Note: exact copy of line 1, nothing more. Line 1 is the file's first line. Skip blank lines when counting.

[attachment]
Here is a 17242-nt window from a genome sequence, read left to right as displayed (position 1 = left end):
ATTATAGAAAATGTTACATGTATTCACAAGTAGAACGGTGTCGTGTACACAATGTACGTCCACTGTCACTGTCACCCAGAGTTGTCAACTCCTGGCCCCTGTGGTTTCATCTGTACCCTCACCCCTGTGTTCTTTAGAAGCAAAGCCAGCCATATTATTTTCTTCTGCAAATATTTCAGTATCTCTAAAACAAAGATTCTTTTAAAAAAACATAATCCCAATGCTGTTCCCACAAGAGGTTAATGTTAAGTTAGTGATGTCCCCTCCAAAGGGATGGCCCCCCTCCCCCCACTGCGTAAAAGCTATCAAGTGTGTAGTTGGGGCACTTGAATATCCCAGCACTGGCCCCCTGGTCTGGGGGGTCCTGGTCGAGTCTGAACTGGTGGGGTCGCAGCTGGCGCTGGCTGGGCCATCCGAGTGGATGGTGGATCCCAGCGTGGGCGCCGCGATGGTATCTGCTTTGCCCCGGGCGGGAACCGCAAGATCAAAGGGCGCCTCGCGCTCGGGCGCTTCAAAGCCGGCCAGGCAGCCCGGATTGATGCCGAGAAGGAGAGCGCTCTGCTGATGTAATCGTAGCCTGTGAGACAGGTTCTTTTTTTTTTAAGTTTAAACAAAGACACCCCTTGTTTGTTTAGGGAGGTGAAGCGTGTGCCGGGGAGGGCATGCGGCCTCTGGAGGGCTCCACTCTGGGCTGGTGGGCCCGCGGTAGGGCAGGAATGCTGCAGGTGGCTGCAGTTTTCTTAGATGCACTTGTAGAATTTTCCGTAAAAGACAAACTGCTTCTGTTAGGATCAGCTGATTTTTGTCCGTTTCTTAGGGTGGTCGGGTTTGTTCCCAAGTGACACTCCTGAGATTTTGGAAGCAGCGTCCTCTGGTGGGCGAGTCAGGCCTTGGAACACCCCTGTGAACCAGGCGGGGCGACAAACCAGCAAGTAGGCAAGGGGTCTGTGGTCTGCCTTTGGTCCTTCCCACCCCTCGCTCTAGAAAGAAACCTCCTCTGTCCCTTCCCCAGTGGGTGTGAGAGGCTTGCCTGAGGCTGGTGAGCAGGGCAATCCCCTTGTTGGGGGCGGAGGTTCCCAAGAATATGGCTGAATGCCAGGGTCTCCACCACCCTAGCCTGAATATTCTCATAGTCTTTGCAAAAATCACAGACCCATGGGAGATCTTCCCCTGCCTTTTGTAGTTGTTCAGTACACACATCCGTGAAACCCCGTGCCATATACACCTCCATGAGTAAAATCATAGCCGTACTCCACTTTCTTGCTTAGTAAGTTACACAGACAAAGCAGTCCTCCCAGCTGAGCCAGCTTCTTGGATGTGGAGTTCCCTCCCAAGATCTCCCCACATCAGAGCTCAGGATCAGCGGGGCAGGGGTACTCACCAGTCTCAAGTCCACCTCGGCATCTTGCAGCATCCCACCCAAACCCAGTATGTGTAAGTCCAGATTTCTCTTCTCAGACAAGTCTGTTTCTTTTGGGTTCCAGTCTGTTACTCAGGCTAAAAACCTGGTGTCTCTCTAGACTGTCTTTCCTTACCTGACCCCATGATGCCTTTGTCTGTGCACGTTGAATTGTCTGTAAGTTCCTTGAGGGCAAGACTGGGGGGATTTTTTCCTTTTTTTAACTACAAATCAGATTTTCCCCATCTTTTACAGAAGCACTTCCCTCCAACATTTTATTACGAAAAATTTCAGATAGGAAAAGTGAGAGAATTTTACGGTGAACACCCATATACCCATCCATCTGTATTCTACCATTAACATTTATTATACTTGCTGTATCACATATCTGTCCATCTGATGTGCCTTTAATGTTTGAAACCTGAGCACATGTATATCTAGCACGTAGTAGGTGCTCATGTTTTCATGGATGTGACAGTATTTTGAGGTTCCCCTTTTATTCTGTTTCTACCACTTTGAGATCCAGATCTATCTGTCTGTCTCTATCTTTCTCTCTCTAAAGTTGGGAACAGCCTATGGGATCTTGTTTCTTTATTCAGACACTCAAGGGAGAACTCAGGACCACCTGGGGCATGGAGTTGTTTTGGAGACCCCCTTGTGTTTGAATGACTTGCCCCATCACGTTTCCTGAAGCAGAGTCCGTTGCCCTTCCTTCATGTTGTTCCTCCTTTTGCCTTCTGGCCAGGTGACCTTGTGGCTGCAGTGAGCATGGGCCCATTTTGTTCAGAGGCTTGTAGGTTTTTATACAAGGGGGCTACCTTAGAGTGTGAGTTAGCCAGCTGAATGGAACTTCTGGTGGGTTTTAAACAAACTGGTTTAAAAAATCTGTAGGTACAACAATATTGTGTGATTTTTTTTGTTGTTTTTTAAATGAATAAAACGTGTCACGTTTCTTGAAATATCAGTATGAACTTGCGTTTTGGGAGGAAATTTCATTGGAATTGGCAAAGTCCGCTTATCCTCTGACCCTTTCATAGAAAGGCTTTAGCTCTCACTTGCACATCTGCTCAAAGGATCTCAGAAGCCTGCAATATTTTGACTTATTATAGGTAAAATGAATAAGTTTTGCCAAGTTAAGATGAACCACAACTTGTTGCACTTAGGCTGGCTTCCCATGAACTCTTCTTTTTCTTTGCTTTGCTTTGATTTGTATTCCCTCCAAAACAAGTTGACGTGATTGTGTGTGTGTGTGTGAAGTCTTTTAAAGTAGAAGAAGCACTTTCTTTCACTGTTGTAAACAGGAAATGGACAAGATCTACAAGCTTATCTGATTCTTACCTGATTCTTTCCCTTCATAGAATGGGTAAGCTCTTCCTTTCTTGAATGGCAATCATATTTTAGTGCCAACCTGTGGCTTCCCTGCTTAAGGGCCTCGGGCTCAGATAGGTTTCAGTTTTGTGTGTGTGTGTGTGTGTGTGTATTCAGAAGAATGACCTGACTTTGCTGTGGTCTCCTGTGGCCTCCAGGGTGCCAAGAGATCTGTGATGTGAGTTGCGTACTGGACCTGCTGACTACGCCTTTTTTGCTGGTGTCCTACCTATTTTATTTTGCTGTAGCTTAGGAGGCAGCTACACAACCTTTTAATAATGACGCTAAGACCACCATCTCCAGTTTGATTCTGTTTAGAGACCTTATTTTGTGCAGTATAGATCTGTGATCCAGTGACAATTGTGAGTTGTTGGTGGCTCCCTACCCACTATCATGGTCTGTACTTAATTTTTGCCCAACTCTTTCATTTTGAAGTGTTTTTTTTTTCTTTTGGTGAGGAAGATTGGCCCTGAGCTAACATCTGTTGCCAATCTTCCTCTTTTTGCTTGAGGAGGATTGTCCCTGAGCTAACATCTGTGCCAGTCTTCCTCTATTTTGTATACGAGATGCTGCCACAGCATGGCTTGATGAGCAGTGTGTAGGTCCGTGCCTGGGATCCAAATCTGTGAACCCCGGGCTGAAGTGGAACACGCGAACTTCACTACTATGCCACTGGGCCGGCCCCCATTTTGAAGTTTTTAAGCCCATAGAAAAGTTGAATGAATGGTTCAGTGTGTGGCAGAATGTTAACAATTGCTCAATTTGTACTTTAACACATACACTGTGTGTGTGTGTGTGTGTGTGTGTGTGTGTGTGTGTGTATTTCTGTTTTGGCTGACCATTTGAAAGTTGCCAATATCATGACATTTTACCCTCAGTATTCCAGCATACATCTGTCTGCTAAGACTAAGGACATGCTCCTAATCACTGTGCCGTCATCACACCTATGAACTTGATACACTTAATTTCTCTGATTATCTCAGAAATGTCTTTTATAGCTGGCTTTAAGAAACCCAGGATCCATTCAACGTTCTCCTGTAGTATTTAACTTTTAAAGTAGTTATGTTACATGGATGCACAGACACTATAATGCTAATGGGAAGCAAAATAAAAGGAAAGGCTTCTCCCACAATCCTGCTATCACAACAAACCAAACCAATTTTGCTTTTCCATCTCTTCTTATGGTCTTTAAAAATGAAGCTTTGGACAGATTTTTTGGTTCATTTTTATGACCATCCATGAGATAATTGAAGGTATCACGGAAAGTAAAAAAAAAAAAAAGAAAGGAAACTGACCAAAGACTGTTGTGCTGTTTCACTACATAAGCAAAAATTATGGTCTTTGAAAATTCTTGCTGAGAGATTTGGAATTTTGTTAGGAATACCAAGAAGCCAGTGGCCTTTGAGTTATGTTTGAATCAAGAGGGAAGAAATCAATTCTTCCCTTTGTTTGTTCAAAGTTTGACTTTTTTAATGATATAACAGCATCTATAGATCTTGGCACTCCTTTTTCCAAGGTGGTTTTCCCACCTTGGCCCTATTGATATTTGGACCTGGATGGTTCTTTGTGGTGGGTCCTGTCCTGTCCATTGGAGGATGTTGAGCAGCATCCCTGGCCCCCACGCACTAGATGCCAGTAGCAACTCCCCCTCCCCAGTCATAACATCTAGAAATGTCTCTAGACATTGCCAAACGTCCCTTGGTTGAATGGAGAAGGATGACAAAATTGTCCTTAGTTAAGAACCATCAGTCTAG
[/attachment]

Here is a 17242-nt window from a genome sequence, read left to right as displayed (position 1 = left end):